The March-in Rights section of Xavier Becerra’s report on high drug prices

On September 9, 2021, the Secretary of HHS, Xavier Becerra, pushed a 29 page report on proposals to address high drug prices.

“Report To The White House Competition Council, on Comprehensive Plan for Addressing High Drug Prices. A Report in Response to the Executive Order on Competition in the American Economy. Secretary Xavier Becerra, U.S. Department of Health and Human Services, Office of the Assistant Secretary for Planning and Evaluation, September 9, 2021. link

The whole report is impressive and covers a number of different topics. There are 36 mentions of the word “patent”, and two paragraphs on March-in and government use rights.

The immediate impact of the HHS report will be to put more pressure on the Biden Administration to act on this April 12, 2021 petition by Robert Sachs.

Beyond the Sachs/Xtandi petition, which relies on a straightforward international reference price standard for reasonableness, is the larger issue of the standards for determining more generally what constitutes reasonable terms for a drug or other medical technology that relies upon a federally funded invention.

The HHS report also cites the use of government use provisions in the Bayh-Dole Act and separately in 28 USC 1498, which is significant, and reiterates the decision to block the section of the NIST rules on march-in rights and pricing.

The HHS report may signal the end of more than 40 years of non-enforcement of the reasonable terms provision in the Bayh-Dole Act, but of course, there has to be follow-though as well, and to overcome the hardline positions taken by Francis Collins and Mark Rohrbaugh at the NIH, who have aggressively opposed any measures to address pricing of federally funded inventions. KEI welcomes the Xavier Becerra report, and encourages HHS to implement its recommendations on march-in rights as well as the other excellent proposals.

March-In Rights and Government Use

The Bayh-Dole Act was designed to address the absence of incentives to commercialize government funded inventions by allowing small businesses or nonprofit organizations, such as universities, to claim title to inventions generated during performance of a federal grant or contract. Before the Bayh-Dole Act became law in 1980, the federal government owned any inventions it funded and none of them were used to develop therapeutics or vaccines; since then, 245 therapeutics and vaccines have been brought to market using university and federal laboratory patents./85/ The federal government may grant a license to use the intellectual property arising from government funding without the permission of the rights-holder under certain circumstances, including when “action is necessary to alleviate health and safety needs which are not reasonably satisfied” or when the benefits of the patented product are not “available to the public on reasonable terms.”/86/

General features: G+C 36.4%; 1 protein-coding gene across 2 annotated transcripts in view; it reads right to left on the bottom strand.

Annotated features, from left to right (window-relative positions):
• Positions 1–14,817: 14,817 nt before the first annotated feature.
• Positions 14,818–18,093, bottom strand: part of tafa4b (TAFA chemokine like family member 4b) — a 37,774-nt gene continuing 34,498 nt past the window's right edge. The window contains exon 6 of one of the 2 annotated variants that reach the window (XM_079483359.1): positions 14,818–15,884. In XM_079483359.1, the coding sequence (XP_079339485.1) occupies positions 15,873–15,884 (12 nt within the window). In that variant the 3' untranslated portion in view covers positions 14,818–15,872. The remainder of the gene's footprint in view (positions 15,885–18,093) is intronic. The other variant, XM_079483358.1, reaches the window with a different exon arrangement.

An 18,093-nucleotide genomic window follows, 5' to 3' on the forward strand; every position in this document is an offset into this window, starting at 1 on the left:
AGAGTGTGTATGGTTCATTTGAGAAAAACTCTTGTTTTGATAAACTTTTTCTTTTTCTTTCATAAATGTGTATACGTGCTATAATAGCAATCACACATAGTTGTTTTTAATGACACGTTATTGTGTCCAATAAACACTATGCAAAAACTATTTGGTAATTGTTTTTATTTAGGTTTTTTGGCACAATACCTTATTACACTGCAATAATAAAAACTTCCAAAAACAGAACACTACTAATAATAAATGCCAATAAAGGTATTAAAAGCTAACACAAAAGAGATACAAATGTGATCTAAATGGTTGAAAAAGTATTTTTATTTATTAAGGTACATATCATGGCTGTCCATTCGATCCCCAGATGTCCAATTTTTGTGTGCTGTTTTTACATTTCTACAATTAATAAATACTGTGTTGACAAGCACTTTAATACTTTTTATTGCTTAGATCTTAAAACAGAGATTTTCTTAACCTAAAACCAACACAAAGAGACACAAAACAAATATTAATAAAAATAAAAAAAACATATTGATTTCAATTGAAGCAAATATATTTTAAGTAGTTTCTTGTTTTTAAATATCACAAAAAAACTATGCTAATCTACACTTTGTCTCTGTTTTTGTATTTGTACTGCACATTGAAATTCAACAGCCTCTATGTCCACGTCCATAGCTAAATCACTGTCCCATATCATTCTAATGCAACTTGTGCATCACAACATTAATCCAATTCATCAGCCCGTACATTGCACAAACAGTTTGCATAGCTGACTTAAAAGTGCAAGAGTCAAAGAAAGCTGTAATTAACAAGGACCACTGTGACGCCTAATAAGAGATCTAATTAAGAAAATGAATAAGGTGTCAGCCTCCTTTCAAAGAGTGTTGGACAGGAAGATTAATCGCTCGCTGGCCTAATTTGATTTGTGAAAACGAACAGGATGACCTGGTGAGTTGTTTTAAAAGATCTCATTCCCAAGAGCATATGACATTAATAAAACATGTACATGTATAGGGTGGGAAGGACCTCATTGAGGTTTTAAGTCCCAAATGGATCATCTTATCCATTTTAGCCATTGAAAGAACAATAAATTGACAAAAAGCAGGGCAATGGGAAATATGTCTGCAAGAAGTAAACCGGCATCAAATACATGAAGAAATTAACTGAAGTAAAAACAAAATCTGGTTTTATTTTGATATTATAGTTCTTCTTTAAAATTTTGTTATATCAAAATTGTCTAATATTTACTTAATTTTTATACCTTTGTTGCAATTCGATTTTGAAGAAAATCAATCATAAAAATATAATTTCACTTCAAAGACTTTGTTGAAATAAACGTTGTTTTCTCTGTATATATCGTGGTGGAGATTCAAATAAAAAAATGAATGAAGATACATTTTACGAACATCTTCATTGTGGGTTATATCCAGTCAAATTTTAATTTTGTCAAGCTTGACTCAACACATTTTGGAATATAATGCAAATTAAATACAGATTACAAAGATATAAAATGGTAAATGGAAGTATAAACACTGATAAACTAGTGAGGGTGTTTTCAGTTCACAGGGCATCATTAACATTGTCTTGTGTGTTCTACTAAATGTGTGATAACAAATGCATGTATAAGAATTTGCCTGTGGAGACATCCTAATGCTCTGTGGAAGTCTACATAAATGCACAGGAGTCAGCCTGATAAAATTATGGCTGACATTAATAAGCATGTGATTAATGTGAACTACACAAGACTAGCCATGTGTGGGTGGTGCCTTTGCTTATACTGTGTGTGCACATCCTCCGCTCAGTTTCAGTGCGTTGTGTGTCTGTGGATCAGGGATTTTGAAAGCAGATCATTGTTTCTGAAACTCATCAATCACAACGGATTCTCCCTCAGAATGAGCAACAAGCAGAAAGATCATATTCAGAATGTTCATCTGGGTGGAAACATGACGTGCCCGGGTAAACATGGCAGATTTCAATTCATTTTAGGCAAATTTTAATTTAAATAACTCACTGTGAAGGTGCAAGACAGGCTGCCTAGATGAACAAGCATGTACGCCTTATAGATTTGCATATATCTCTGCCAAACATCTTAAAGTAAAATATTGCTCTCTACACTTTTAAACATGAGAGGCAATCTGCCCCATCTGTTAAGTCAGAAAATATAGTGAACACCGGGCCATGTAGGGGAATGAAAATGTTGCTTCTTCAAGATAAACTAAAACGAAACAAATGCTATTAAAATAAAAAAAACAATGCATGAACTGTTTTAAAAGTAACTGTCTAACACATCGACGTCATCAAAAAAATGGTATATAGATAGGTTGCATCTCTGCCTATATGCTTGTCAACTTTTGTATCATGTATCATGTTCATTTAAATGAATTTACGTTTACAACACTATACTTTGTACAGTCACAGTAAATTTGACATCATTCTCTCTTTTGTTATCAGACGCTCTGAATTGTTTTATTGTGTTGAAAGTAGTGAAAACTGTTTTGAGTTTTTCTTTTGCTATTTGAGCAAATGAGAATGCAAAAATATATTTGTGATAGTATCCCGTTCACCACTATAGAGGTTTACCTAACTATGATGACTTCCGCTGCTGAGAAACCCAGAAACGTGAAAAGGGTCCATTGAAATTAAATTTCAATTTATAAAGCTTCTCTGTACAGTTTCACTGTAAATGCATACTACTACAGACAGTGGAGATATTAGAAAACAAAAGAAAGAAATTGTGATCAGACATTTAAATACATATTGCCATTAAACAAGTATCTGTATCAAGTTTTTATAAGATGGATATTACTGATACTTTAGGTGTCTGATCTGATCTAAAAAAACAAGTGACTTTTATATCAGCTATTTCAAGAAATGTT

HHS, NIH, and other agencies have been petitioned to take action under these provisions, and HHS will continue to give such petitions due consideration.* HHS will also engage other government agencies to address barriers to accessing government-funded inventions as emphasized in the Competition Executive Order, which directs the Director of the National Institute for Standards and Technology to consider not finalizing any provisions on march-in rights and product pricing in the proposed rule, “Rights to Federally Funded Inventions and Licensing of Government Owned Inventions.”

* Another provision, 28 U.S.C. § 1498, allows the federal government to “use or manufacture” technologies protected under current U.S. patents, while giving the patent owner “recovery of his reasonable and entire compensation for such use and manufacture”;

/85/ Unpublished NIH research.
/86/ 35 U.S.C. §203(a)(2), §201(f), see also 37 C.F.R. Part 401